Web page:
Corvette Chief Engineer Explains Motor Trend "Best Driver's Car" DNF

Mark Stevenson
by Mark Stevenson
corvette chief engineer explains motor trend best driver s car dnf

When you bring your halo-of-halo sports cars to a competition to sort out the “Best Driver’s Car”, you definitely want to give it a new set of brake pads, make sure all the electrical connections are seated properly, and maybe — just maybe — not send a car that was offed in a previous comparison test.

But that’s just what Chevrolet did for this year’s edition of Motor Trend’s “Best Driver’s Car”, and it came back to bite the General — hard.

In a post on Corvette Forum (via MotorAuthority), Corvette chief engineer Tadge Juechter explained just why the 650 horsepower, LT1-powered Corvette Z06 was unable to finish the test. Since Tadge insists on giving context, here was his reply nearly in its entirety:

During testing at C and D [Lightning Lap] the car went off track into a tire wall. Stuff happens. It wasn’t the first time this has happened and I’m certain it won’t be the last. Fortunately, the damage to the car was cosmetic (rear fascia, supports and the energy absorption assembly). It didn’t have any fundamental structural or chassis damage. The alignment was fine. Basically, zip ties and some duct tape was all it took to make it track-worthy. The car then went out and ran the second fastest Lightening Lap they have ever recorded.

Any time there is an incident like that, we have to tear the car down, replace broken parts and make it like-new again. In the few days we had to prep the car for Motor Trend, we did a tremendous amount of work to make sure the car was safe, capable and pretty. In our haste, two things were missed.We always replace brake pads before delivering a car, but this was missed. I can’t remember this ever happening before, but it did. We have since changed our pre-test check procedure so this can never happen again. Although Motor Trend made it a point in the article, they did not notice any issue with braking performance during their spirited street drives. Our engineer on-site noticed the linings were worn, and they were immediately replaced and burnished. This was done the day before the Z06 was run on track by Randy Pobst and had absolutely no bearing on the results of the test.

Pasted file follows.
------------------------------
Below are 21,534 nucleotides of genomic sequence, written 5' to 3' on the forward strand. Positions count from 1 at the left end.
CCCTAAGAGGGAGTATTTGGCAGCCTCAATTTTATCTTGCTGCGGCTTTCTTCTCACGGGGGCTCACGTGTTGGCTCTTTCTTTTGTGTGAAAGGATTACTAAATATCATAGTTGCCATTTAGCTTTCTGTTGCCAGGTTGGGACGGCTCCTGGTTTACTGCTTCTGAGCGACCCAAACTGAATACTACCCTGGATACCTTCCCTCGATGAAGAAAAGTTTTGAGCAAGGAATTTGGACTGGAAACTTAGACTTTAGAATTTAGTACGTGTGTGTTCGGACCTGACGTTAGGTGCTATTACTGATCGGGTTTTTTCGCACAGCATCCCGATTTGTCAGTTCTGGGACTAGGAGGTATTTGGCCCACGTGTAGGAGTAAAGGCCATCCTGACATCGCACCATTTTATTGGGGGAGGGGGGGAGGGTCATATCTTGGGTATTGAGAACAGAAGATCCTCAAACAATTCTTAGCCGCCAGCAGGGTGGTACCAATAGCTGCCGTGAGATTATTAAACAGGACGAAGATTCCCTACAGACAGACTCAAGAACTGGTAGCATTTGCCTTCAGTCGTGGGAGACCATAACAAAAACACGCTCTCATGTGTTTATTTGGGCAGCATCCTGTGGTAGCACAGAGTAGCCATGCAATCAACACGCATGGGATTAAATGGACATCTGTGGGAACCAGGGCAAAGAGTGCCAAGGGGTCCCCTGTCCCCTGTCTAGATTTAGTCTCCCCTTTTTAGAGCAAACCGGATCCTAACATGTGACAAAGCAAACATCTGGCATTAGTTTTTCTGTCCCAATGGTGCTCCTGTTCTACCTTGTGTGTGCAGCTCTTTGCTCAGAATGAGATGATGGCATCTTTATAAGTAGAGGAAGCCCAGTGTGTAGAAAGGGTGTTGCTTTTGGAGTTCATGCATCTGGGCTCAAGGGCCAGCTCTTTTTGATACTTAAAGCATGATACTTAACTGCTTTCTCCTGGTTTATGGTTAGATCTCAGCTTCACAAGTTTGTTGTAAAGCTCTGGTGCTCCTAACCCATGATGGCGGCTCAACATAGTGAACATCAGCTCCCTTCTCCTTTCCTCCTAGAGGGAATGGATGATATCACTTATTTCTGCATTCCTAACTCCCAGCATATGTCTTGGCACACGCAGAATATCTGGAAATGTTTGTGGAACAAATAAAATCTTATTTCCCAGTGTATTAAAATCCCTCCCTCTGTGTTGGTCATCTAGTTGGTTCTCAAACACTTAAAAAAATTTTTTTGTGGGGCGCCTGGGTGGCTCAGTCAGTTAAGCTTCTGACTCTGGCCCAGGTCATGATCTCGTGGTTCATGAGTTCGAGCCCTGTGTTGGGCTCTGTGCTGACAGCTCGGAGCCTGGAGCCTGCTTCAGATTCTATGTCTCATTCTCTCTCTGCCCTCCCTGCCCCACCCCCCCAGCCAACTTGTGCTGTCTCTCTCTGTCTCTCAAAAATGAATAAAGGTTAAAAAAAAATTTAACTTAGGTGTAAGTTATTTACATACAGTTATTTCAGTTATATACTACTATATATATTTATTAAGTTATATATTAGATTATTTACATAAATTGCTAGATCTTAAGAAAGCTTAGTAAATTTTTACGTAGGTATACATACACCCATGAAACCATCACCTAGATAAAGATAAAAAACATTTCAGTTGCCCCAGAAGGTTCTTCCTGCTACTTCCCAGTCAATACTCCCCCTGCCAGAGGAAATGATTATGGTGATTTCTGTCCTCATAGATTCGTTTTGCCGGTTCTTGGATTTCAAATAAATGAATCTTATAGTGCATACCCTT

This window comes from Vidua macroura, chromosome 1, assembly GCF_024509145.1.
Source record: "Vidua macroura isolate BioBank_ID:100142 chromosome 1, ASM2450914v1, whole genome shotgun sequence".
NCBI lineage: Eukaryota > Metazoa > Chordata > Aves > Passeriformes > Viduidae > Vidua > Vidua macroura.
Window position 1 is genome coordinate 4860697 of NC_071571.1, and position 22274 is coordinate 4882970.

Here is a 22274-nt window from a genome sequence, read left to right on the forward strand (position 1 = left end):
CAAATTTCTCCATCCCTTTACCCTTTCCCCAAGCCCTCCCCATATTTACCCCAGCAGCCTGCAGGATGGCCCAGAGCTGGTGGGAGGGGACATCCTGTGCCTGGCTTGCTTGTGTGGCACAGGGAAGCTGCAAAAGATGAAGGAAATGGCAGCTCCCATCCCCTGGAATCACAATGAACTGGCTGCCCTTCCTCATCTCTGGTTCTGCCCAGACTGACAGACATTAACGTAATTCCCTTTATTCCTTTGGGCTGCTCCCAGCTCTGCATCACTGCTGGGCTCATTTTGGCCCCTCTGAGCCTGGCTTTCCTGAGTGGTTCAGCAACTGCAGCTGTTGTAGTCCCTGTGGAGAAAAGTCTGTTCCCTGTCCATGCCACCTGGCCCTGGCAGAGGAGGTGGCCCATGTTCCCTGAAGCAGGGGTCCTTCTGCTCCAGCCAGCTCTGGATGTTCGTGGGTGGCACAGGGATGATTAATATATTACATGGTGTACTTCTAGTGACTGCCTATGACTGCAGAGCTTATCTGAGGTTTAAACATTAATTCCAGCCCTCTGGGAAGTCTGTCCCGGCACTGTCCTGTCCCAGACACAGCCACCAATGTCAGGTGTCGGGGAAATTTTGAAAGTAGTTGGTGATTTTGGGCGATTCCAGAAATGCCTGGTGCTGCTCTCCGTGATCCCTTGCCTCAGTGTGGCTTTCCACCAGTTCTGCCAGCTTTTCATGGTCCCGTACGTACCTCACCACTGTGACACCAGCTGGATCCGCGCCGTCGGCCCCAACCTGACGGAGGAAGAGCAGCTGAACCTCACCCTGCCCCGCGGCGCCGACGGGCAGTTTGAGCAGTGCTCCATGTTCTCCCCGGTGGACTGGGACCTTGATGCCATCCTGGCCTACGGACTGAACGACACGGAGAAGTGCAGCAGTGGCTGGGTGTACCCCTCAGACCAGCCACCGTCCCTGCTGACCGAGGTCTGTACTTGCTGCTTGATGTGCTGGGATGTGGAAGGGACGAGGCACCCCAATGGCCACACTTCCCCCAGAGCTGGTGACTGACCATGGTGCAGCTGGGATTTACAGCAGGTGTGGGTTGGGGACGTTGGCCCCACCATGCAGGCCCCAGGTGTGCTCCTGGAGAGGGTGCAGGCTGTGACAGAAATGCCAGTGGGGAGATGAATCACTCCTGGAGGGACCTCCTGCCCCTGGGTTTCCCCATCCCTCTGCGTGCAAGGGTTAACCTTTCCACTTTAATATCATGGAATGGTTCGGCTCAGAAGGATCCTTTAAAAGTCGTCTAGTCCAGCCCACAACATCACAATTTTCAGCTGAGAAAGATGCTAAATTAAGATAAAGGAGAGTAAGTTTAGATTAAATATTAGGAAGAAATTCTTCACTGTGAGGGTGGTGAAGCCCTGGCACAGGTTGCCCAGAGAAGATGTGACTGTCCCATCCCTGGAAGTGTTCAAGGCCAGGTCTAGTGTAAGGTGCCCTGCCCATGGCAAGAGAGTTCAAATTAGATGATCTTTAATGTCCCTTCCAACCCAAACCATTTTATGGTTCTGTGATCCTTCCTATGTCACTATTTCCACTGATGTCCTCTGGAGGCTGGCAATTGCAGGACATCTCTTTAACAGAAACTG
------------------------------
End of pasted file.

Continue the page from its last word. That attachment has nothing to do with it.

The second unfortunate occurrence related to the intercooler circuit. One of our pre-loan checks is to bleed the intercooler circuit to make sure there is no air in it. Some customer complaints about over heating Z06s have been traced to improperly bled intercoolers. The technician doing the work plugged in the electrical connector for the intercooler pump and it seemed to seat and “click” into position, but the secondary latching mechanism did not fully lock into position leading to intermittent operation. Without the pump running there is no coolant flow, no intake charge cooling and the engine pulls spark to protect itself. That is what Motor Trend experienced at random times during their testing. Unfortunately, the connector was seated enough that the pump and engine worked fine in all the pre-test driving done before trucking the car across the country to Motor Trend in California. Remember this is the same car that performed flawlessly a few weeks prior in sweltering heat during Car and Driver’s Lightning Lap. The possibility of bad fuel was discussed because it was clear there was an abundant amount of spark retard, but we didn’t discover the true root cause until the car had returned to the Milford Proving Grounds after the test. We have modified our procedure to run the pump remotely during the bleed process so this issue can be avoided in the future.

If you want to check out the comparison for yourself, here you go.

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  • Wstansfi Wstansfi on Oct 16, 2015

    Here's the thing - there was a GM engineer on site, and they couldn't sort out the problem the whole week. If they can't sort out the engine tech issues for MT, over the course of a week, for an event like this, it makes me wonder what the ownership experience would be like for the average person buying the car. Truly, you get what you pay for... The so-called bargain supercar not much of a bargain if engine going to "limp mode" and other issues yet to be determined...

  • VenomV12 VenomV12 on Oct 16, 2015

    Here's what it boils down to, GM really doesn't care. Within my neighborhood and in a five mile radius there are at least 5 new Z06s, at least two of them with Z07 packages and whenever the dealerships in town get new Z06s they go fast. GM is selling them, selling them for full freight and the Z06 tested in the race could have blown up in a ball of fire, killed 10 people and it probably would not make a dent in their sales. They are probably trying to figure out how to add a Z08 package or something else so they can charge even more money, they just don't care. I am blown away by how well they are doing, around here I see more new Z06s on the road than Stingrays, ditto for when I am down in Texas and Oklahoma also. I remember back in the 90s Car and Driver or one of the other mags did a side by side review of a Lamborghini and a Ferrari and by the end of the test both were barely running and had a long list of stuff broken on them and it didn't matter, people still buy them and buy them all. It's not a Malibu or a Camry, no one cares that buy them cares. Like I said in the previous post, the guy down the road from me, his C6 Z06 burned his house and his cars down and he still just went out and bought a C7 Z06 with the Z07 package, if a car burning your house down doesn't deter you from getting another one, nothing will.

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